Foundations of Chemistry

, Volume 11, Issue 2, pp 123–129

Isoelectronic series: a fundamental periodic property

Authors

    • Sir Wilfred Grenfell College
Article

DOI: 10.1007/s10698-008-9055-4

Cite this article as:
Rayner-Canham, G. Found Chem (2009) 11: 123. doi:10.1007/s10698-008-9055-4

Abstract

The usefulness of isoelectronic series (same number of total electrons and atoms and of valence electrons) across Periods is often overlooked. Here we show the ubiquitousness of isoelectronic sets by means of matrices, arrays, and sequential series. Some of these series have not previously been identified. In addition, we recommend the use of the term valence-isoelectronic for species which differ in the number of core electrons and pseudo-isoelectronic for matching (n) and (n + 10) species.

Keywords

IsoelectronicPeriodic tableValence-isoelectronicPseudo-isoelectronic

Patterns and trends in the periodic table continue to fascinate (Rouvray and King 2004). As part of a series of studies on periodic patterns, we recently confirmed the validity of the ‘knight’s move’ relationship (Rayner-Canham and Oldford 2007). Another periodic trend is that of isoelectronic series across periods, yet these seem to have been little studied. This paper is intended to provide such a review using arrays of isoelectronic species to illustrate a range of periodic patterns.

A brief background

Irving Langmuir, in his pioneering 66-page discourse on the arrangement of electrons in atoms and molecules, commented on patterns among compounds (Langmuir 1919). Though some of the terms he used were archaic, the discussions clearly laid the foundation of the isoelectronic concept. He employed the symbol, N, to denote the total number of electrons, while E was used to represent the outer, valence, electrons. Of particular note, Langmuir saw the predictive ability of the isoelectronic concept:

For example, since phosphorus and nitrogen atoms contain the same number of electrons in their shells, the simple octet theory … indicates that nitrogen compounds corresponding to all known phosphorus compounds could exist and vice versa. Thus we might expect the following compounds: H3NO4, Na4N2O7, P2O.

However, Langmuir, like most chemists, seemed to be interested in isoelectronic species within groups (same E, different N) rather than patterns across periods.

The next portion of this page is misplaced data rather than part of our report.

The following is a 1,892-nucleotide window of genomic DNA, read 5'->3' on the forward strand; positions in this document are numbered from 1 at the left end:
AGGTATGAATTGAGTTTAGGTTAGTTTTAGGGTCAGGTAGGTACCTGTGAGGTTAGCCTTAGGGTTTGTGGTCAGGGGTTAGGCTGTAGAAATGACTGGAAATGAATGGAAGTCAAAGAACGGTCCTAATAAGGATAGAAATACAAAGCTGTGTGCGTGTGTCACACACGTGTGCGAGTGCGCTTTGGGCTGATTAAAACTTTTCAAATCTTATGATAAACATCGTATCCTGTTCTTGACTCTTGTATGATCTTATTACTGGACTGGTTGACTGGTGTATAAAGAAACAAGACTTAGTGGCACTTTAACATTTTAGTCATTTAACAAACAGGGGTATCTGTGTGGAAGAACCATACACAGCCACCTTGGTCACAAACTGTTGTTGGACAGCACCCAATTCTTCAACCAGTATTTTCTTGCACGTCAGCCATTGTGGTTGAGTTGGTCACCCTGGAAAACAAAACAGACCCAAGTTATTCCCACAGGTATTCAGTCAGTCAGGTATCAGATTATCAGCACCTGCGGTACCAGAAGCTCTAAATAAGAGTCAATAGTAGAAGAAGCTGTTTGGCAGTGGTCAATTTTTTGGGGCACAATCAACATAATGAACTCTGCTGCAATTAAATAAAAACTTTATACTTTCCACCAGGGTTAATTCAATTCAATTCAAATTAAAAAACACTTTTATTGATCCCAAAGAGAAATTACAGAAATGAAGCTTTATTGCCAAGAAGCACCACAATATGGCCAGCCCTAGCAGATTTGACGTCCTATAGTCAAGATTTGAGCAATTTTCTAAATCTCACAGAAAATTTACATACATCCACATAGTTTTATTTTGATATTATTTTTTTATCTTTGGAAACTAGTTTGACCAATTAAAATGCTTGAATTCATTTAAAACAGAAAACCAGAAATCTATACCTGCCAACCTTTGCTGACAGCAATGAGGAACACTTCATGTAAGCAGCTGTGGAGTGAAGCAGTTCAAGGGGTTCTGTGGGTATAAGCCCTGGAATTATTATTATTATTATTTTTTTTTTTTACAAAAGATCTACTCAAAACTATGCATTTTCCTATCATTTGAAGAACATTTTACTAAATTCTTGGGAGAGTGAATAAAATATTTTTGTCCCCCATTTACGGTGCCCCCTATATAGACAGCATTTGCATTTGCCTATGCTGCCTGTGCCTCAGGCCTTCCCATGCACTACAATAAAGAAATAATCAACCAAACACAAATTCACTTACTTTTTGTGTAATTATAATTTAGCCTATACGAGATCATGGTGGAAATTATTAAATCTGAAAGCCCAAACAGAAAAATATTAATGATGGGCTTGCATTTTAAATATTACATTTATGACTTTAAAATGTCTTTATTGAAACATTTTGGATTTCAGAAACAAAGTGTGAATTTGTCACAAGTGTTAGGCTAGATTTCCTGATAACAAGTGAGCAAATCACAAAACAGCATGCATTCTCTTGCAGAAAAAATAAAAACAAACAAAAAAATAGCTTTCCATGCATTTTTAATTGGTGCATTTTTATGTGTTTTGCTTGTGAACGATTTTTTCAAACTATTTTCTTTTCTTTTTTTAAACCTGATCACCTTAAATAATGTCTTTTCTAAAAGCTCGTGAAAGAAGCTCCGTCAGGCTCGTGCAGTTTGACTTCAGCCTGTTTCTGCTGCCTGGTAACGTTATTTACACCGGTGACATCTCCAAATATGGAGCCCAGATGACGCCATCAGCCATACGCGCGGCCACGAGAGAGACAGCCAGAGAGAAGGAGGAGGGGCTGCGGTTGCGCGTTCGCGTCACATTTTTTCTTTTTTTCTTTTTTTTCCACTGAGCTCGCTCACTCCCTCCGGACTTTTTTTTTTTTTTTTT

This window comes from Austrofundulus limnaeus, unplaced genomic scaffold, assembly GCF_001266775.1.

The definition of isoelectronic

Humpty Dumpty, in Alice Through the Looking Glass, remarked (Carroll et al. 1990): “When I use a word, it means just what I choose it to mean-neither more nor less.” In the chemical context, isoelectronic seems to mean whatever a chemist wishes it to mean. Two particular definitions are used widely, as was bought to this author’s attention by Penny LeCouteur, of Capilano College, North Vancouver, Canada: species having the same number of valence electrons are isoelectronic while the second definition adds the narrowing criteria that the species also have to have the same total number of electrons.

This author would suggest some clarification which, hopefully, the chemistry community might consider for general adoption. Throughout science, the prefix iso- means ‘the same.’ Thus, strictly speaking, the term ‘iso-electronic’ should simply mean the same number of electrons, period. In reality, we have to narrow down the meaning if it has to have a useful role in identifying chemical patterns and trends. For true (or exact) isoelectronic status, the most logical definition would be the following:

Species (atoms, molecules, ions) are isoelectronic with each other if they have the same total number of atoms and electrons and of valence electrons.

True isoelectronic species will usually have matching valence-level molecular orbitals which will undergo systematic energy changes across the series as Sima has shown (1995).

For series which have the same number of valence electrons but not the same total number of electrons, this author proposes the use of the term valence-isoelectronic as used by Elliott and Boldyrev (2004). Valence-isoelectronic would seem the most appropriate term as the reader is immediately aware of the meaning without need to resort to a chemical dictionary.

Species (atoms, molecules, ions) are valence-isoelectronic with each other if they have the same number of valence electrons.

For example, OCO and NCO would be identified as isoelectronic, while OCO, OCS, and SCS would be considered valence-isoelectronic. Here we will address the significance of true isoelectronic series by demonstrating patterns among compounds of elements of the same period and neighbouring groups.

The isoelectronic principle

Isoelectronic molecules and ions are often isostructural. This observation was first made by Penney and Sutherland (1936) for the linear 16-valence electron triatomic species (such as carbon dioxide) and the vee-shaped 18-valence electron species (such as sulfur dioxide and ozone). The isoelectronic principle can be defined as: